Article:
Standard & Poor’s Ratings Services today lowered its long-term sovereign credit rating on the Republic of Cyprus to `CCC` from `CCC+` with a negative outlook.”
In a statement, it said that “as consequence, we believe that risks of a sovereign default are rising. We estimate the government’s remaining 2013 gross borrowing requirement at 18% of GDP”.
It also affirmed its `C` short-term sovereign credit rating on Cyprus.
In its statement, S&P explained that “the Cypriot parliament has rejected a proposed financial stability levy, a key financing item upon which EU-International Monetary Fund economic assistance was predicated”.
It said “we believe that in the absence of a credible alternative source of capital and fiscal financing, the risk of a disorderly credit event is rising. We are lowering our long-term sovereign credit rating on Cyprus to `CCC` from `CCC+`. The outlook is negative”.
Furthermore, it said “the downgrade mainly reflects our view of the acute problems in Cyprus’ banking sector”, noting that since early 2012, Cyprus’ domestic banks have repeatedly suffered losses because of write-downs on their holdings of Greek government bonds and credit losses on their Greek and domestic private-sector loans.
Our expectation, it added, “is that the two largest Cypriot commercial lenders will together require €10 billion in capital injections. On March 16, the Eurogroup (that is, the meeting of the finance ministers of the eurozone) offered Cyprus’ government a three-year financial assistance package to cover a portion of this capital support for Cyprus` banks, on top of financing for sovereign debt redemptions and expected budgetary deficits. A key condition attached to the offer of €10 billion of funding from the European Stability Mechanism was a proposed financial stability levy on all resident and nonresident bank depositors. The levy was designed to raise €5.8 billion of the €10 billion in additional capital for Cyprus` two largest domestic commercial banks, on top
of an estimated €1.2 billion in write-downs of the banks` subordinated bonded debt obligations”.
Given that, the assets of Cyprus` indigenous banking sector are more than 5x GDP, said S&P, “we consider Cyprus` credit standing to be inextricably linked to its banking system. Neither the bank shareholders nor Cyprus’ government appear able on their own to meet the banks` pressing capital needs. In the absence of foreign private or official capital injections into the Cypriot banks, we see few means to recapitalize the distressed portion of the system without converting bank liabilities, including deposits, into equity claims”.
However, political resistance to haircutting depositors was clearly signaled on March 19 by the Cypriot parliament rejecting the Eurogroup proposal, without a single vote in its favor.
Despite the parliamentary vote, “we believe the Eurogroup is resolved to reach an agreement with Cypriot authorities on a credible financing package. At the same time, in light of building economic and financial stability pressures, the terms of any support package are likely to be unpopular and challenging to implement in the context of a severe, protracted economic downturn and an extended bank holiday. As a consequence, we believe that risks of a sovereign default are rising. We estimate the government’s remaining 2013 gross borrowing requirement at 18% of GDP”.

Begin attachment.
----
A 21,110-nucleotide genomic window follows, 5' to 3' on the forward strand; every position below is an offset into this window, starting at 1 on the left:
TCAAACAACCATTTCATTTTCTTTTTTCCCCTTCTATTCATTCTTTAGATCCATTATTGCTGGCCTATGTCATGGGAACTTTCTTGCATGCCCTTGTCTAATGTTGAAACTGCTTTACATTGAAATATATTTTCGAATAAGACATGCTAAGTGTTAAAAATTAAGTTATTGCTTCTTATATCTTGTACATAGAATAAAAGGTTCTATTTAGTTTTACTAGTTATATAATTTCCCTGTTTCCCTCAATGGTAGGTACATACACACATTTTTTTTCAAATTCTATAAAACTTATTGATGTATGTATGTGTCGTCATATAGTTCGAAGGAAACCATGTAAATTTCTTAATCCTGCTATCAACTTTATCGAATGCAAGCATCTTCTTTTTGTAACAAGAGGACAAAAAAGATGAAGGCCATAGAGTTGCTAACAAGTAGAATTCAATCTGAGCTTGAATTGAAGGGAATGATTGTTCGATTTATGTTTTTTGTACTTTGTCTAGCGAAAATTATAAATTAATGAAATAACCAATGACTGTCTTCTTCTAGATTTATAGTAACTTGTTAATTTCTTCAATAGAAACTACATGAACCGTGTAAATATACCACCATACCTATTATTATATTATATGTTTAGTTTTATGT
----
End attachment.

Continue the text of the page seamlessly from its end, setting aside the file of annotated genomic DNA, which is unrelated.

S&P said “we expect that over the next few days Cyprus and the Eurogroup or other partners could reach an alternative agreement. The European Central Bank (ECB) confirmed on Tuesday evening that it would continue to approve the extension of Emergency Liquidity Assistance (ELA) by the Central Bank of Cyprus to Cyprus’ banks as needed, subject to internal rules. The current outstanding ELA advances total €9.1 billion (53% of GDP). Our baseline expectation is that Cyprus will remain a member of the European Economic and Monetary Union”.
Nevertheless, it noted, “risks remain that renewed deposit flight could exacerbate the economic downturn, create the need for the imposition of capital controls, and increase the requirement for additional bank support”.
S&P said that “failure by the government to broker an agreement with its European partners in a timely manner could lead the ECB to demand ELA repayment, which could put Cyprus` payment system at risk. The possibility of a write-down of the deposit base has, moreover, led us to revise down our 2013 GDP forecast to -6%, given that the negative income effect of deposit levies is likely to weaken demand over the forecast horizon. This GDP projection is subject to considerable uncertainties, however, depending on the resolution of Cyprus` financial difficulties and the future of its banking and business services sectors. Weaker GDP performance implies a higher debt-to-GDP burden. However, alternative sources of funding appear to us to be limited, particularly since we understand that the Social Security Funds are already fully invested in government liabilities, though there may be some latitude for the government
to tap funds held in the private pension system”.
S&P stress that “we would likely lower the rating if Cyprus` government fails to obtain a financing program soon. If it secures a program, we could also lower the ratings later this year if we believe the government is unable to fulfill the program’s conditions. The ratings could stabilize at the current levels with the government’s 2013 financing requirement in place and with an agreed-upon bank recapitalization plan”.
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